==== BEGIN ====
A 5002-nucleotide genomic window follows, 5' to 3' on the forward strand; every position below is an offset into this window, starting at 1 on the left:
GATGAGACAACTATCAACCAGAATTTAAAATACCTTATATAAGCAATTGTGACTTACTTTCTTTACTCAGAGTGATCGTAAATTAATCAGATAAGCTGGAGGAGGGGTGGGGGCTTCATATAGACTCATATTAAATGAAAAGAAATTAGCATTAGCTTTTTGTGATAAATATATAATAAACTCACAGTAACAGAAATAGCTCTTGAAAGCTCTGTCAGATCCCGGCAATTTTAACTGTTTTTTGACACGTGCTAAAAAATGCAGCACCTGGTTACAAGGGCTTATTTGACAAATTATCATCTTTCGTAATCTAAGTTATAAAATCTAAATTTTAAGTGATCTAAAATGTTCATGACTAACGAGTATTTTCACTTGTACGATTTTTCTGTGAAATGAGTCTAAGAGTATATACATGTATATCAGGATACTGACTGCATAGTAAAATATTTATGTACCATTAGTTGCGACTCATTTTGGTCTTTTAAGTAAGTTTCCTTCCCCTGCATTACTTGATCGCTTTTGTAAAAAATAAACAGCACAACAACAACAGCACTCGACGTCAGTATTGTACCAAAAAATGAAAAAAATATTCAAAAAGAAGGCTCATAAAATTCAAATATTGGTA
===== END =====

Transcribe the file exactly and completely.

A 5002-nucleotide genomic window follows, 5' to 3' on the forward strand; every position below is an offset into this window, starting at 1 on the left:
GATGAGACAACTATCAACCAGAATTTAAAATACCTTATATAAGCAATTGTGACTTACTTTCTTTACTCAGAGTGATCGTAAATTAATCAGATAAGCTGGAGGAGGGGTGGGGGCTTCATATAGACTCATATTAAATGAAAAGAAATTAGCATTAGCTTTTTGTGATAAATATATAATAAACTCACAGTAACAGAAATAGCTCTTGAAAGCTCTGTCAGATCCCGGCAATTTTAACTGTTTTTTGACACGTGCTAAAAAATGCAGCACCTGGTTACAAGGGCTTATTTGACAAATTATCATCTTTCGTAATCTAAGTTATAAAATCTAAATTTTAAGTGATCTAAAATGTTCATGACTAACGAGTATTTTCACTTGTACGATTTTTCTGTGAAATGAGTCTAAGAGTATATACATGTATATCAGGATACTGACTGCATAGTAAAATATTTATGTACCATTAGTTGCGACTCATTTTGGTCTTTTAAGTAAGTTTCCTTCCCCTGCATTACTTGATCGCTTTTGTAAAAAATAAACAGCACAACAACAACAGCACTCGACGTCAGTATTGTACCAAAAAATGAAAAAAATATTCAAAAAGAAGGCTCATAAAATTCAAATATTGGTA